Despite being well-established, fuel-cell technology requires further improvements to make it more widely used. One of the major problems is a fuel crossover through the existing proton membranes, which reduces their efficiency and durability.

The University of Manchester research suggests that the use of graphene or monolayer boron nitride can allow the existing membranes to become thinner and more efficient, with less fuel crossover and poisoning. This can boost competitiveness of fuel cells.

The Manchester group also demonstrated that their one-atom-thick membranes can be used to extract hydrogen from a humid atmosphere. They hypothesise that such harvesting can be combined together with fuel cells to create a mobile electric generator that is fuelled simply by hydrogen present in air.

Marcelo Lozada-Hidalgo, a PhD student and corresponding author of this paper, said: “When you know how it should work, it is a very simple setup. You put a hydrogen-containing gas on one side, apply small electric current and collect pure hydrogen on the other side. This hydrogen can then be burned in a fuel cell.

“We worked with small membranes, and the achieved flow of hydrogen is of course tiny so far. But this is the initial stage of discovery, and the paper is to make experts aware of the existing prospects. To build up and test hydrogen harvesters will require much further effort.”

Dr Sheng Hu, a postdoctoral researcher and the first author in this work, added: “It looks extremely simple and equally promising. Because graphene can be produced these days in square metre sheets, we hope that it will find its way to commercial fuel cells sooner rather than later”.

The work is an international collaboration involving groups from China and the Netherlands who supported theoretical aspects of this research. Marcelo Lozada-Hidalgo is funded by a PhD studentship programme between the National Council of Science and Technology of Mexico and The University of Manchester.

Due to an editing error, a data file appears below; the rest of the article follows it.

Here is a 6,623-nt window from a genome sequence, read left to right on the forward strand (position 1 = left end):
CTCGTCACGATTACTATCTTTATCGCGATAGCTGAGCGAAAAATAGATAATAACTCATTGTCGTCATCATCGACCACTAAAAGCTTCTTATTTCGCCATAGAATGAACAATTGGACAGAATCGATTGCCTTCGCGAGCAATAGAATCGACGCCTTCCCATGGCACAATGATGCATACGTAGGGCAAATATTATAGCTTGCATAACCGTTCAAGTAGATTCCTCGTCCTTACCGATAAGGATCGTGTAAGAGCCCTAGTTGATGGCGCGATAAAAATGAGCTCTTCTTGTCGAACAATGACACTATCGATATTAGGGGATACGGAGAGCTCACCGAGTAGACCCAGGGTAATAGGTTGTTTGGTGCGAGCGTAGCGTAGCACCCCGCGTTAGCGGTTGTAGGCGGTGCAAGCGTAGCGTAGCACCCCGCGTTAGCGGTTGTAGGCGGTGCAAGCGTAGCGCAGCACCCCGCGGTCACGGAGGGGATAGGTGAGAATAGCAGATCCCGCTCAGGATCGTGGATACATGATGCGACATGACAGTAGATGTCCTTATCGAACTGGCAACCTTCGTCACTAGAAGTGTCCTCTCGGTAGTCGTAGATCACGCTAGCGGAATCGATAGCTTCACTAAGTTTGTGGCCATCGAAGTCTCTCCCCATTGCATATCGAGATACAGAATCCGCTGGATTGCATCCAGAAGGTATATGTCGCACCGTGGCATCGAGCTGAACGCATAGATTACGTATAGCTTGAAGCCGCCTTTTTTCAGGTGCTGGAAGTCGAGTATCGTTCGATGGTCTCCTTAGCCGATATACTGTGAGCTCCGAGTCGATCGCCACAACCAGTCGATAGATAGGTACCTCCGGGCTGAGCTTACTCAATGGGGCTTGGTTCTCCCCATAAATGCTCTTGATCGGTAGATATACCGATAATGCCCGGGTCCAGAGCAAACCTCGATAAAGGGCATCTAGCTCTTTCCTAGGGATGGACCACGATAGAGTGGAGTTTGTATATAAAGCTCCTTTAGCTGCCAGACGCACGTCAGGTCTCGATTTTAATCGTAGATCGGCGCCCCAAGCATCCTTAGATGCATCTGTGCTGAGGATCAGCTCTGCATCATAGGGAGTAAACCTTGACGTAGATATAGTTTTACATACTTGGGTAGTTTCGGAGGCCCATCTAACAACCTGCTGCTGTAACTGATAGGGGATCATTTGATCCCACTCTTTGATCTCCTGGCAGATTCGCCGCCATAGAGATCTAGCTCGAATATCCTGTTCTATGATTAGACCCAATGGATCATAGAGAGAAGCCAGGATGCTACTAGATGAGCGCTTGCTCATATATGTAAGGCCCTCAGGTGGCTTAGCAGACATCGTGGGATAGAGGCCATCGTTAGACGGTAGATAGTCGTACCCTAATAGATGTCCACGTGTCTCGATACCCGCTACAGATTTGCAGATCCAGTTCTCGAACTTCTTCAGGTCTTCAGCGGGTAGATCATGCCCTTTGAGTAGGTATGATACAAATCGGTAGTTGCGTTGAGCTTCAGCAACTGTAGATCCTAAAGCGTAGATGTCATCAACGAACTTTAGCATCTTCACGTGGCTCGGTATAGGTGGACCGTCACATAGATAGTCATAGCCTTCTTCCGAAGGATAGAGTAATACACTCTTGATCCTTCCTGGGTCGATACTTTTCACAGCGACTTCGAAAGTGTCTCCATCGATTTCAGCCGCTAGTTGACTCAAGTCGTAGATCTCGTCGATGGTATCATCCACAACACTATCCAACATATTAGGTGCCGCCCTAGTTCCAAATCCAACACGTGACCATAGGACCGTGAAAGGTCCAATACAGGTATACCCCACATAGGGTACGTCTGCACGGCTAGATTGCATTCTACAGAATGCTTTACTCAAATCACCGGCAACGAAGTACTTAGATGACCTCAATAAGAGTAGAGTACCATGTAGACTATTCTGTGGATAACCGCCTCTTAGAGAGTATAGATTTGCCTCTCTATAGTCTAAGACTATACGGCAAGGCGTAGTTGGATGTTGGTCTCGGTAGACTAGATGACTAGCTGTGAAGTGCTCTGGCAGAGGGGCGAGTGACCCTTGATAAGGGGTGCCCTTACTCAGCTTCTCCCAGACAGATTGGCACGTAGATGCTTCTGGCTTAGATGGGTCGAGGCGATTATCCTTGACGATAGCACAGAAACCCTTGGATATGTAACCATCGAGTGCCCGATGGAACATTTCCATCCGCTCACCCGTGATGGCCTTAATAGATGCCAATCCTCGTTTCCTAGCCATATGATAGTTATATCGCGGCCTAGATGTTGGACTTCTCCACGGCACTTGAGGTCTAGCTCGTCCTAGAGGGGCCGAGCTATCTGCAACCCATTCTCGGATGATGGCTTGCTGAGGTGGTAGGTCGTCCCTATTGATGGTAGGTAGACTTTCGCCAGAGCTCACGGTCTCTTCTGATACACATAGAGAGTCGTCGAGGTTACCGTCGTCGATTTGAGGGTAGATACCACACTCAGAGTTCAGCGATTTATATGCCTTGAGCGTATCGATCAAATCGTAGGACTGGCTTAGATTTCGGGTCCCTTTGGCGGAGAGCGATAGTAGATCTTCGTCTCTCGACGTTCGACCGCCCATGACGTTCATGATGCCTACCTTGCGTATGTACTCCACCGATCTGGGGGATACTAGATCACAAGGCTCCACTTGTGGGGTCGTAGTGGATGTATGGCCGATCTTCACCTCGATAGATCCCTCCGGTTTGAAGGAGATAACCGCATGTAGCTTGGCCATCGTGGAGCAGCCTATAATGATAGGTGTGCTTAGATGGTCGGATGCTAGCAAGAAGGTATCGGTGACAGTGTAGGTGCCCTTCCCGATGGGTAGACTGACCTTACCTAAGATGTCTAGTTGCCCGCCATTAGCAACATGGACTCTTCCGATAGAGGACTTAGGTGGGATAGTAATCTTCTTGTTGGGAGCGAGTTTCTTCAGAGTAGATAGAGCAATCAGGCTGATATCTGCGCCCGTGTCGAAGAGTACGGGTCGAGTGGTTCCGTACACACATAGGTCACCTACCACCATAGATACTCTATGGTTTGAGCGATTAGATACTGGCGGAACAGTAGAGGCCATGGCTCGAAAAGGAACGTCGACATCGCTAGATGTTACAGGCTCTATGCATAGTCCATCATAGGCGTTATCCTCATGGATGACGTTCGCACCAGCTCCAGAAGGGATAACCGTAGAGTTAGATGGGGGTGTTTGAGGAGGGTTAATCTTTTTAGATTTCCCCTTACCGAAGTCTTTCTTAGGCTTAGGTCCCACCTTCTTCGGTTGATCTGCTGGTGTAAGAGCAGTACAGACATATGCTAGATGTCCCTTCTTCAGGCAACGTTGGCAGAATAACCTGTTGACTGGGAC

Here’s more about the research and its implications from Dexter Johnson’s Dec. 2, 2014 post on the Nanoclast blog on the IEEE (Institute of Electronics and Electrical Engineers) website (Note: Links have been removed),

This latest development alters the understanding of one of the key properties of graphene: that it is impermeable to all gases and liquids. Even an atom as small as hydrogen would need billions of years for it to pass through the dense electronic cloud of graphene.  In fact, it is this impermeability that has made it attractive for use in gas separation membranes.

But as Geim and his colleagues discovered, in research that was published in the journal Nature, monolayers of graphene and boron nitride are highly permeable to thermal protons under ambient conditions. So hydrogen atoms stripped of their electrons could pass right through the one-atom-thick materials.

The surprising discovery that protons could breach these materials means that that they could be used in proton-conducting membranes (also known as proton exchange membranes), which are central to the functioning of fuel cells. Fuel cells operate through chemical reactions involving hydrogen fuel and oxygen, with the result being electrical energy. The membranes used in the fuel cells are impermeable to oxygen and hydrogen but allow for the passage of protons.

Dexter goes into more detail about hydrogen fuel cells and why this discovery is so exciting. He also provides some insight into the UK’s graphene community (Note: A link has been removed),

While some have been frustrated that Geim has focused his attention on fundamental research rather than becoming more active in the commercialization of graphene, he may have just cracked open graphene’s greatest application possibility to date.

I recommend reading Dexter’s post if you want to learn more about fuel cell technology and the impact this discovery may have.